I think it’s possible to speak like a native. I know a couple both french canadian, moved to Miami in the 70′, barely speak english then. They didn’t want to be seen likeforeigners, so they increase their english level, they speak to each other only in english, raise their child only in english, now the same guy who was not able to speak english correctly at 20, is now a real american and have difficulties to speak french…and the child doesn’t even know a word of french.A friend of mine is Serbian. First time, I talked to her, I didn’t notice she was not french canadian. She moved here at 16, and at 20 it’s impossible to tell than she’s not from here if she doesn’t speak serbian. She speak french and english with a french canadian accent.If your goal is to speak like a native and 100% of your language input and output is in your target language(even thinking), you’ll speak like a native after few years.-If your goal is to learn basic, you’ll only be able to barely talk the language. Only output can do the job.-If your goal is communicate with native and put the time, you’ll be able to communicate with native, but they’ll know than you’re a foreigner. Input is the important part.-If your goal is to speak like a native, you have to put the time and live in this language. Lots of input first, and after almost all the communication must be in the target language.If you can speak a language after few years, it take few more years of communication in a language to be perfect. Important part, you have to live in the target language, get rid of your native language, need a commitment. Without changing country and way of life, it quite impossible to speak like a native. No one speak like a native while learning a language, it happens when we lived in the language.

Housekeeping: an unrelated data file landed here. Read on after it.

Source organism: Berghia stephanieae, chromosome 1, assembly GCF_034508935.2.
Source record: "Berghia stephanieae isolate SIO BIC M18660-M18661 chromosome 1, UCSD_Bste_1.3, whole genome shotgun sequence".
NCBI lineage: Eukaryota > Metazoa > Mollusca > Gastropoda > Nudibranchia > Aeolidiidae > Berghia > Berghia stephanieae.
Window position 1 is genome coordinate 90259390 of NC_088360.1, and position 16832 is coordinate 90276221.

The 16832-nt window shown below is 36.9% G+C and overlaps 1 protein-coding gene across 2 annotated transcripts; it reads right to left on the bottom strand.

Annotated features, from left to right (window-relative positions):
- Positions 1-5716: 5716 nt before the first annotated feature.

Name *Andrew